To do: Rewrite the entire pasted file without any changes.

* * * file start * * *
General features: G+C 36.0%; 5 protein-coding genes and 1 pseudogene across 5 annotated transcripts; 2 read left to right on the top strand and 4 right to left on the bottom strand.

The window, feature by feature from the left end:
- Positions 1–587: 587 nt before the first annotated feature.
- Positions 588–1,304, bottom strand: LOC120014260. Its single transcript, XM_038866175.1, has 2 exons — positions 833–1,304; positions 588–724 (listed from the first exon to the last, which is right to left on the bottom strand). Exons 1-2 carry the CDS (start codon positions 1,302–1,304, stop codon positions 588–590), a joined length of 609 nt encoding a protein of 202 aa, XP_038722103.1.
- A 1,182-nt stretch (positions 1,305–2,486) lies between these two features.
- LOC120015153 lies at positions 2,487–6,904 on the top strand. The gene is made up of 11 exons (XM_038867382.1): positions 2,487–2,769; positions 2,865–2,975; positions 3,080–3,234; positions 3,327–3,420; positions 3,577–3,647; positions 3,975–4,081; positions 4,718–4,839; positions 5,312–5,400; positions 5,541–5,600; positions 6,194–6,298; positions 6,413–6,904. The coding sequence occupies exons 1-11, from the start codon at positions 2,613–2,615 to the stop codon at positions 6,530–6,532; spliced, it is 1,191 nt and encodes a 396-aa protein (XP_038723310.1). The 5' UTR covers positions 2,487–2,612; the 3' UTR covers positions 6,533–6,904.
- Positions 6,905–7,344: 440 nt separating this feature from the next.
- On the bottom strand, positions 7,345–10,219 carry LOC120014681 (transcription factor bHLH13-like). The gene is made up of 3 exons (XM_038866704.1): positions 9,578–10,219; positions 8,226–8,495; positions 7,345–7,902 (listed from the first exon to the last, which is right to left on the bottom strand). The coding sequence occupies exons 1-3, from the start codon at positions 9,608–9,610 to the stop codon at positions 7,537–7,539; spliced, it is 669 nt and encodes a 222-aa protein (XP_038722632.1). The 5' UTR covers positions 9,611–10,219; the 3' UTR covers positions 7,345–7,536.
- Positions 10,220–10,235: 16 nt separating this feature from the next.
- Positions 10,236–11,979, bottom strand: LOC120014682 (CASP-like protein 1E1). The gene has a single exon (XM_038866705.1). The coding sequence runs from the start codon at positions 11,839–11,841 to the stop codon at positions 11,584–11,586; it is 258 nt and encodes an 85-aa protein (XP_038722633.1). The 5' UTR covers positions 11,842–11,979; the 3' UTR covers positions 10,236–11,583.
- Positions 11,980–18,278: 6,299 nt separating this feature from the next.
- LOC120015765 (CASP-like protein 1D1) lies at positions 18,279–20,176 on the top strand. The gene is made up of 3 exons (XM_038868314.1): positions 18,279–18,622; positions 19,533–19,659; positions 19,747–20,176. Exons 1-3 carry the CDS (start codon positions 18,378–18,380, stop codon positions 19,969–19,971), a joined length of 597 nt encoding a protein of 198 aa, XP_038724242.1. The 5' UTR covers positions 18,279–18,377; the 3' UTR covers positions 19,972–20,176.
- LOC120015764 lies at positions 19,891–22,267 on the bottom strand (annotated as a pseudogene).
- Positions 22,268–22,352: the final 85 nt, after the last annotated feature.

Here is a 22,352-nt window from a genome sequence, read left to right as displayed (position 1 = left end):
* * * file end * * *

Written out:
General features: G+C 36.0%; 5 protein-coding genes and 1 pseudogene across 5 annotated transcripts; 2 read left to right on the top strand and 4 right to left on the bottom strand.

The window, feature by feature from the left end:
- Positions 1–587: 587 nt before the first annotated feature.
- Positions 588–1,304, bottom strand: LOC120014260. Its single transcript, XM_038866175.1, has 2 exons — positions 833–1,304; positions 588–724 (listed from the first exon to the last, which is right to left on the bottom strand). Exons 1-2 carry the CDS (start codon positions 1,302–1,304, stop codon positions 588–590), a joined length of 609 nt encoding a protein of 202 aa, XP_038722103.1.
- A 1,182-nt stretch (positions 1,305–2,486) lies between these two features.
- LOC120015153 lies at positions 2,487–6,904 on the top strand. The gene is made up of 11 exons (XM_038867382.1): positions 2,487–2,769; positions 2,865–2,975; positions 3,080–3,234; positions 3,327–3,420; positions 3,577–3,647; positions 3,975–4,081; positions 4,718–4,839; positions 5,312–5,400; positions 5,541–5,600; positions 6,194–6,298; positions 6,413–6,904. The coding sequence occupies exons 1-11, from the start codon at positions 2,613–2,615 to the stop codon at positions 6,530–6,532; spliced, it is 1,191 nt and encodes a 396-aa protein (XP_038723310.1). The 5' UTR covers positions 2,487–2,612; the 3' UTR covers positions 6,533–6,904.
- Positions 6,905–7,344: 440 nt separating this feature from the next.
- On the bottom strand, positions 7,345–10,219 carry LOC120014681 (transcription factor bHLH13-like). The gene is made up of 3 exons (XM_038866704.1): positions 9,578–10,219; positions 8,226–8,495; positions 7,345–7,902 (listed from the first exon to the last, which is right to left on the bottom strand). The coding sequence occupies exons 1-3, from the start codon at positions 9,608–9,610 to the stop codon at positions 7,537–7,539; spliced, it is 669 nt and encodes a 222-aa protein (XP_038722632.1). The 5' UTR covers positions 9,611–10,219; the 3' UTR covers positions 7,345–7,536.
- Positions 10,220–10,235: 16 nt separating this feature from the next.
- Positions 10,236–11,979, bottom strand: LOC120014682 (CASP-like protein 1E1). The gene has a single exon (XM_038866705.1). The coding sequence runs from the start codon at positions 11,839–11,841 to the stop codon at positions 11,584–11,586; it is 258 nt and encodes an 85-aa protein (XP_038722633.1). The 5' UTR covers positions 11,842–11,979; the 3' UTR covers positions 10,236–11,583.
- Positions 11,980–18,278: 6,299 nt separating this feature from the next.
- LOC120015765 (CASP-like protein 1D1) lies at positions 18,279–20,176 on the top strand. The gene is made up of 3 exons (XM_038868314.1): positions 18,279–18,622; positions 19,533–19,659; positions 19,747–20,176. Exons 1-3 carry the CDS (start codon positions 18,378–18,380, stop codon positions 19,969–19,971), a joined length of 597 nt encoding a protein of 198 aa, XP_038724242.1. The 5' UTR covers positions 18,279–18,377; the 3' UTR covers positions 19,972–20,176.
- LOC120015764 lies at positions 19,891–22,267 on the bottom strand (annotated as a pseudogene).
- Positions 22,268–22,352: the final 85 nt, after the last annotated feature.

Here is a 22,352-nt window from a genome sequence, read left to right as displayed (position 1 = left end):